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The Million Dollar Marxists rock it like a Sugar Ray video.
Image courtesy Gearhead

Music Interview: The Million Dollar Marxists' manifesto

Karl Marx frowns slightly at misused theory, but it's just his corpse affected by rigor mortis

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Punk bands, past and present, have never shied away from making overt political statements. Bands like NOFX or Propagandhi devote entire albums or even careers to presenting a bold political front. So, it wouldn't be outlandish to expect a band named The Million Dollar Marxists to come on stage wearing Red Army gear and waving the manifesto, but the up-and-coming Ottawa punk band isn't into pushing any specific creed. The band's name is meant to be more of a sarcastic statement about society than a reference to any particular ideology.

"It applies to the world we live in, especially in Canada where it's the kind of a climate where there are no repercussions to being a Marxist," says the bands vocalist Luke Nuclear. "You can be rich and still call yourself a Marxist. You can be a socialist without really believing it.

"There was a protest in Ottawa," Nuclear explains. "I think for the G8 meeting, a few years back and I knew a bunch of people that were going just so that they could maybe riot if that came along. It really had nothing to do with the cause, they just wanted to go for the party and the chaos. The band's name was because of people like that. It ended up signifying a lot of things that I thought were ironic or funny or sad. We're not card carrying members of Leninist groups, we're just a rock and roll band with a sense of irony."

Currently touring to support the release of their debut Give It A Name, the Million Dollar Marxists are more interested in playing their hard-driven brand of punk rock than getting up on a soapbox. Nuclear even shrugs off the punk label the band has been slapped with, saying "I wouldn't say we adhere to any specific sound. People put us into garage-punk rock and roll, which is cool because we like that kind of music. But we don't have thousands of tattoos and we don't all have dyed black hair and wear jack-boots."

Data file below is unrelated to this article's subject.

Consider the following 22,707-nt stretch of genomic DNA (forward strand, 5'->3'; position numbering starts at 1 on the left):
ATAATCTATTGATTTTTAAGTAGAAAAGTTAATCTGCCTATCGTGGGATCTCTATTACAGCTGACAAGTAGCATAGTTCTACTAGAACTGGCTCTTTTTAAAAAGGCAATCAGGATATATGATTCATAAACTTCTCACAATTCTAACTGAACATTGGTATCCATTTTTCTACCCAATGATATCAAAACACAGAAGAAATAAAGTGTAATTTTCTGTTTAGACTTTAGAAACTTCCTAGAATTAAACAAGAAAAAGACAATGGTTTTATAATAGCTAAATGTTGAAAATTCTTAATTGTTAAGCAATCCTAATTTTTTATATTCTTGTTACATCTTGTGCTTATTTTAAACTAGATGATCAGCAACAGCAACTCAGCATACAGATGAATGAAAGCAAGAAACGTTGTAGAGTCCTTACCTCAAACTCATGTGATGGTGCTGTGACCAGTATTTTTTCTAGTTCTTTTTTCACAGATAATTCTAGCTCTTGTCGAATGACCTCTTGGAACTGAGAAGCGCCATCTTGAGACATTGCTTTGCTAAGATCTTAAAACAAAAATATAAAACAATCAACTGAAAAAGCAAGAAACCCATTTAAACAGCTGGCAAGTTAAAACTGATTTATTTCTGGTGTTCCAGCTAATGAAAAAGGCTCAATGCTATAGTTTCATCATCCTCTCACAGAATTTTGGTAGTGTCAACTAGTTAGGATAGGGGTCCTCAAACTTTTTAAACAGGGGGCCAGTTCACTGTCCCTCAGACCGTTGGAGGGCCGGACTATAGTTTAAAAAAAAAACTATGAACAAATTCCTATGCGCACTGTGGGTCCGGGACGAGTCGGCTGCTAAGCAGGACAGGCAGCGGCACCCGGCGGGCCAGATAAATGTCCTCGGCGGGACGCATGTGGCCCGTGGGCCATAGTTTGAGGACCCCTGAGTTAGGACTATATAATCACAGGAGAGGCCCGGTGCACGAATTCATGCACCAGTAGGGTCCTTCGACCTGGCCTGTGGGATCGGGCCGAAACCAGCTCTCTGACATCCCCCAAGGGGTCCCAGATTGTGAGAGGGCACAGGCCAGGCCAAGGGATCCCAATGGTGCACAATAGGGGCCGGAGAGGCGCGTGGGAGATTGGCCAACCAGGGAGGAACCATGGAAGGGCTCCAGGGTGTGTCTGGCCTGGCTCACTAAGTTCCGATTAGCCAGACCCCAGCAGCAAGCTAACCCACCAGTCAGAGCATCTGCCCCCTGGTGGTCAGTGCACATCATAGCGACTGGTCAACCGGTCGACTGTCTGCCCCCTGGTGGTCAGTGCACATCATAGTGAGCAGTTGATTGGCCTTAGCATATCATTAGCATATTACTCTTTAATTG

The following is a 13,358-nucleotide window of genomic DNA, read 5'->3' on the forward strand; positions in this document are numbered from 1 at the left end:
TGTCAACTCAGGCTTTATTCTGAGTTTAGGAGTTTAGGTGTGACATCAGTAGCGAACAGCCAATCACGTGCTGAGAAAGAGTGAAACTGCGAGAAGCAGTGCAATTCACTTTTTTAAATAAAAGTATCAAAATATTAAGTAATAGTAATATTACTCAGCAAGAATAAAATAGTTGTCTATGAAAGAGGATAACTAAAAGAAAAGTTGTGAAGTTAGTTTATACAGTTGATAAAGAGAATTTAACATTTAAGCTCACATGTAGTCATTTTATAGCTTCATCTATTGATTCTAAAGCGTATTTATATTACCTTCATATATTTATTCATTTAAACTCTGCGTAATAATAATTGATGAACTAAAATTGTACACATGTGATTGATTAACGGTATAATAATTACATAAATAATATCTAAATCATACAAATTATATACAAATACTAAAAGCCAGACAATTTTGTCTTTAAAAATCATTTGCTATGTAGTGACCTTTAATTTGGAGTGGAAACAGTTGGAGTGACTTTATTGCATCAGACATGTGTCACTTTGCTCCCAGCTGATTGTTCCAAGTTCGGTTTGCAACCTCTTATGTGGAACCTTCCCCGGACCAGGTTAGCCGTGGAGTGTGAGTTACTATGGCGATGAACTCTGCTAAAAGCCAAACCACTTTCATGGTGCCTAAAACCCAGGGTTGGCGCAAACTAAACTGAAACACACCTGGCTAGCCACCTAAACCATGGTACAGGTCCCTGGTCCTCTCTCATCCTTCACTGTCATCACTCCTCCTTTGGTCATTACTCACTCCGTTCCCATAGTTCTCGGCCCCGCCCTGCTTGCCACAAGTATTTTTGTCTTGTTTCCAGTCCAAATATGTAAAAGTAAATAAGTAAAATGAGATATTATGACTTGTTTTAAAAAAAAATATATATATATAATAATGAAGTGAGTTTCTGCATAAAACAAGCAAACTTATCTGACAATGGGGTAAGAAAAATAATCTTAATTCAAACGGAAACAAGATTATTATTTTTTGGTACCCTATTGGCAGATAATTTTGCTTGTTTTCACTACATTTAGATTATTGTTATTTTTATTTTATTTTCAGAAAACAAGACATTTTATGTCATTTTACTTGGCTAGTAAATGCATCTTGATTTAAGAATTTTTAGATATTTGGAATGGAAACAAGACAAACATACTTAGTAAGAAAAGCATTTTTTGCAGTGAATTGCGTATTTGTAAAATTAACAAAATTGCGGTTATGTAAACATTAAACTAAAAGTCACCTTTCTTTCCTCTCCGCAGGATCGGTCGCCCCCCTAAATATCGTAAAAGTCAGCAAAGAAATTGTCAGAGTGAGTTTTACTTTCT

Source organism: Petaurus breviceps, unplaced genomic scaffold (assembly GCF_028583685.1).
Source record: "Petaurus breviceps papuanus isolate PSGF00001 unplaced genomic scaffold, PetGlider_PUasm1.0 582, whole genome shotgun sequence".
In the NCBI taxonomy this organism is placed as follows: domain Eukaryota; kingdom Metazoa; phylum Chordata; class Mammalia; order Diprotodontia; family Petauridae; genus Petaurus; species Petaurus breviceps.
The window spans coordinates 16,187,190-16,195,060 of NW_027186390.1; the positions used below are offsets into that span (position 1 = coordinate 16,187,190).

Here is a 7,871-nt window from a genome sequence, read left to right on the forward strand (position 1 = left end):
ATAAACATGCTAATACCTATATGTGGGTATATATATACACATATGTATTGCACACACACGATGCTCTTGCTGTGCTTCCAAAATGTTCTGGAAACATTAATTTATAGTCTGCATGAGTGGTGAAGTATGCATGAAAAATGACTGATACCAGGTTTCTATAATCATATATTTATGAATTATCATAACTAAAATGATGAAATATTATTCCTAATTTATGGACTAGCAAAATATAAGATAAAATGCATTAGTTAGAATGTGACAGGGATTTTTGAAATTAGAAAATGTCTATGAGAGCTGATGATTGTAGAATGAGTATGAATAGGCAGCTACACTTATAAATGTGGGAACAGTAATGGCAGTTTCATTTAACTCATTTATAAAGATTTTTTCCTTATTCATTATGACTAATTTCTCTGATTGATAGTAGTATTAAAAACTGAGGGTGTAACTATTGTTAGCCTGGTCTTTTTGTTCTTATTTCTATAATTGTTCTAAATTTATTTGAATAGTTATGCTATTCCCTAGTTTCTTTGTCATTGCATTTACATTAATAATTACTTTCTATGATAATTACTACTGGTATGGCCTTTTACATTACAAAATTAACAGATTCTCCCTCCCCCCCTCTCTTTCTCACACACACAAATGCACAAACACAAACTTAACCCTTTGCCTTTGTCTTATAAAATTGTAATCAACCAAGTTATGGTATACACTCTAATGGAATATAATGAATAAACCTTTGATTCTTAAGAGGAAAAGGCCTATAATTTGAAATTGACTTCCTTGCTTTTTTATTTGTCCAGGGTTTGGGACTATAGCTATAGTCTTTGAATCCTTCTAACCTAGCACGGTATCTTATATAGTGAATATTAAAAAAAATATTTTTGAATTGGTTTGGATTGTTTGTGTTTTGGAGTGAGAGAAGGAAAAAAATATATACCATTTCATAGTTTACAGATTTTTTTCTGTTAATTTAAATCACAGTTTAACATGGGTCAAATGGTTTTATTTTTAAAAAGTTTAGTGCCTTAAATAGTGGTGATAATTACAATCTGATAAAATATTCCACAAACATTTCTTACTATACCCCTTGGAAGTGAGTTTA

After recently signing with American punk label Gearhead, the Marxists found themselves with international record distribution and a slough of tour dates in Canada, the States and Europe. With all that has happened to the band recently, Nuclear has a hard time believing the pace at which things are happening. He notes The Million Dollar Marxists are now label mates with one of their biggest influences, The New Bomb Turks.

"I can remember when I was like 17 or 18 and the first time hearing The New Bomb Turks and losing my mind about it. So having a record in the same breath as them was something I always wanted, but was never really sure was going to happen," says Nuclear. "I think we all can agree they're definitely one of the main influence for the band, and being on the same label as them is pretty cool for sure. It still freaks me out every once in a while when I think about it."

The Marxists are hoping to build on their recent string of successes as they continue their tour by reaching new fans with live shows before heading back into the studio to record their second album. Known for frenetic and high-volume stage performances, the band are rumored to bring entire venues to the ground.

"More than anything we just get on stage and go crazy and have fun, and hopefully people will have fun too and maybe go a little crazy as well," says Nuclear. "Our show is pretty high energy so you either get into it or you don't."

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